“We researched raising alpacas on the Internet for about four months before making the final decision to invest in them five years ago. We began our herd in December 2004 with three young huacaya females. I’ve always been around animals and we wanted to raise some animals on our small 6-1/2 acres that would be relatively easy and fun to do, while we kept our other jobs. And alpacas were the answer for us,” Leah enthused, leading us outside to the animal area.

She continued to share her knowledge of the alpacas. “Cold weather doesn’t bother them. An alpaca at birth is called a ‘cria.’ At full weight, alpacas will reach 150 to 200 pounds. They are very gentle animals and quick learners. It only takes two or three times to teach them how to be led around with a halter.”

“We have six boy alpacas and, since Dan is a big baseball fan, he named the boys after Baseball Hall-of-Famers, like ‘Say Hey, Willie’ and ‘Shoeless Joe.’ The girls are quiet and have their own personalities, from the one who stands back and simply observes, to the one who is in the center of everything. Sometimes the boys will push each other and let out a screech in protest, before settling back down.”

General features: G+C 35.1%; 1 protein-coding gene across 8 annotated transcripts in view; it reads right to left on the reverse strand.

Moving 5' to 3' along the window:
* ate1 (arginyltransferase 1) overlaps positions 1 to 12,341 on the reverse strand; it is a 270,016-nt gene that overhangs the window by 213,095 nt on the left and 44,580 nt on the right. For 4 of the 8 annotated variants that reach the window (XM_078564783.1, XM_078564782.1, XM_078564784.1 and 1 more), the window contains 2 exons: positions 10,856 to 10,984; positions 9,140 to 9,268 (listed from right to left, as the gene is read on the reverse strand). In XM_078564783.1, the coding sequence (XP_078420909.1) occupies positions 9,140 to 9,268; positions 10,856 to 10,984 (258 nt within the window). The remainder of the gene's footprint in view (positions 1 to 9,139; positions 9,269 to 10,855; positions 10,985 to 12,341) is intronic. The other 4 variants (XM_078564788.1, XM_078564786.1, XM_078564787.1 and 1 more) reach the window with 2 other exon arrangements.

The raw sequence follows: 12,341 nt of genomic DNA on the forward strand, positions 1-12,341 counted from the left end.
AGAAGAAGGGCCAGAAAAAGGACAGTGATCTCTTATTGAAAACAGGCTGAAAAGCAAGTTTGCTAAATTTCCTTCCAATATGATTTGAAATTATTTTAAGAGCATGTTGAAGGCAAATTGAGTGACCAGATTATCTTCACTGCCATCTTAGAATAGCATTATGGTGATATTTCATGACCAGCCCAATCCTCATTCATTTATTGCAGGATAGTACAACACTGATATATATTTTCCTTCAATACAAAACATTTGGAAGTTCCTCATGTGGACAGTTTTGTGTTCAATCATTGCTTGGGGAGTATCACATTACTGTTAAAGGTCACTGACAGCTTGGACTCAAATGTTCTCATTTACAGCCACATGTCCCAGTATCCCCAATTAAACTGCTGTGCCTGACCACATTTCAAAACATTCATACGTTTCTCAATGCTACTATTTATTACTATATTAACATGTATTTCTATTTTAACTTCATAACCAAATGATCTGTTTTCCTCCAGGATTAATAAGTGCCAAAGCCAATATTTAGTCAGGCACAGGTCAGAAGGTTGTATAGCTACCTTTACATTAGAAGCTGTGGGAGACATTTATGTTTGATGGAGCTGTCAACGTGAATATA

“We raise a total of 30 alpacas here and we own 18 of them. The rest are boarders. We have some owned by a retired couple who travel. Alpacas are a quiet, intelligent, satisfied bunch and the only sounds they make are an occasional humming sound. Dan takes care of them first thing in the morning, making sure they are watered and fed before going to work. I love to check on them when I get home from school checking on them and doing chores.”